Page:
We live in a password-driven world. By entering a few special characters, you can access your bank account, your social media sites, Netflix - the list goes on and on.
But with so many passwords required, it’s easy to want to use the same, simple password over and over (though we all know that’s not a best practice).
That’s why today, we’re going over how to create a secure password you can ACTUALLY remember.
But first, what is a strong password? Well, a strong password…
- Has a minimum of 12 characters - Generally speaking, the longer your password is, the better. (Between 12 and 14 characters is good.)
- Includes a mix of capital letters, lowercase letters, numbers, and symbols - Yes, you want all four. The more you mix it up, the harder it is to crack.
- Doesn’t rely on identifying information - And by this I mean, your birthday, your dog’s name, the street you live on, etc. These can all be easily guessed.
Now creating a password isn’t necessarily the hard part. You could easily just type in a bunch of random characters (i.e. niwldkhg24!mp), and voila! You’re all set.
But the problem is creating a secure password you can actually remember. Unless niwldkhg24!mp means something to you, you’re probably not going to remember it.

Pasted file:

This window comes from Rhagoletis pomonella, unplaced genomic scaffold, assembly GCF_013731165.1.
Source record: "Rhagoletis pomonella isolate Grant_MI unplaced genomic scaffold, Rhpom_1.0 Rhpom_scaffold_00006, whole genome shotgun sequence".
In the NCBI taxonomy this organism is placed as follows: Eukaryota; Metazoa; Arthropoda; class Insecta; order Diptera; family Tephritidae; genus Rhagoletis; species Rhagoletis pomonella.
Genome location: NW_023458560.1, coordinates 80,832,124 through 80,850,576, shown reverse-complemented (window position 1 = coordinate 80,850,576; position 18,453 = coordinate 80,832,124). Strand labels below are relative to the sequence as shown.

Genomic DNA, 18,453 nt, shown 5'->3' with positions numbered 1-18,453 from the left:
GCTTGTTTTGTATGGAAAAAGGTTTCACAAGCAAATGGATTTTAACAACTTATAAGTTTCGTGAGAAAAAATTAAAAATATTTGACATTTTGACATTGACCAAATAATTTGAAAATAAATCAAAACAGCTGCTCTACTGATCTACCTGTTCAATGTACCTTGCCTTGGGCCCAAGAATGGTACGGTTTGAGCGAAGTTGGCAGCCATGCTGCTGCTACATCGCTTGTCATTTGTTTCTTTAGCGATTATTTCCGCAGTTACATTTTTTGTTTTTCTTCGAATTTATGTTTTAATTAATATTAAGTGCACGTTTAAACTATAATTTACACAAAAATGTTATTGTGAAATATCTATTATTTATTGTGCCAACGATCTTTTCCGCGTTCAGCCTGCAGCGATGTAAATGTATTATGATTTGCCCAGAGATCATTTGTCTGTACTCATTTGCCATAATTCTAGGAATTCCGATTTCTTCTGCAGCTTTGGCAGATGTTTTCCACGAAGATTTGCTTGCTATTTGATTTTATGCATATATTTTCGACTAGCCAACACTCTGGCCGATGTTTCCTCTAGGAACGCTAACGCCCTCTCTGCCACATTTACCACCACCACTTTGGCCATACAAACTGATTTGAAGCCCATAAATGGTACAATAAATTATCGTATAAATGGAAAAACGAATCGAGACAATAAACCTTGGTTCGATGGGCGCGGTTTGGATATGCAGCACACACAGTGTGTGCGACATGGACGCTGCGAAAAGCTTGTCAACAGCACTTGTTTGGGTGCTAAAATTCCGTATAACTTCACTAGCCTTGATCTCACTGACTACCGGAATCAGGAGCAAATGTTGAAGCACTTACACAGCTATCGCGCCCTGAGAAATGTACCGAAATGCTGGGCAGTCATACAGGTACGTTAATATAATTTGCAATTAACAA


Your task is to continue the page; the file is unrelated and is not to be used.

So how can you generate a secure password that’s also somewhat memorable? Here are a few tips:
- Use substitutions - If you’re using real words, try substituting certain letters with various numbers and symbols. For example, instead of setting your password to BigRedDog, try setting it to B!gR3dD0g. This mixes things up, making it a little harder to guess.
- Spell a word backwards - To make your password even harder to guess, try spelling words backwards. For example, California would become ainrofilaC. Throw in a few numbers and symbols and you’re good!
- Use mnemonics - What’s better than using words spelled backwards? Not using words at all. That’s right, we’re talking mnemonics. Here’s how it works: Try thinking of a sentence that’s easy to remember. Then use the first letter of every word in that sentence as your password. For example, “The first house I ever lived in was at 316 West Peachtree Street,” would become “TfhIeliwa316WPS.” That’s 15 characters, has a mix of capital and lowercase letters, and even includes a few numbers. Try throwing in one or two symbols at the end and you’ve got yourself a solid (yet memorable) password.
What advice do you have for generating/remembering passwords? Let us know in the comments below!
And if you’re really interested in information security, check out this infographic on the Top 500 Used Passwords. (Hopefully yours isn’t on there!)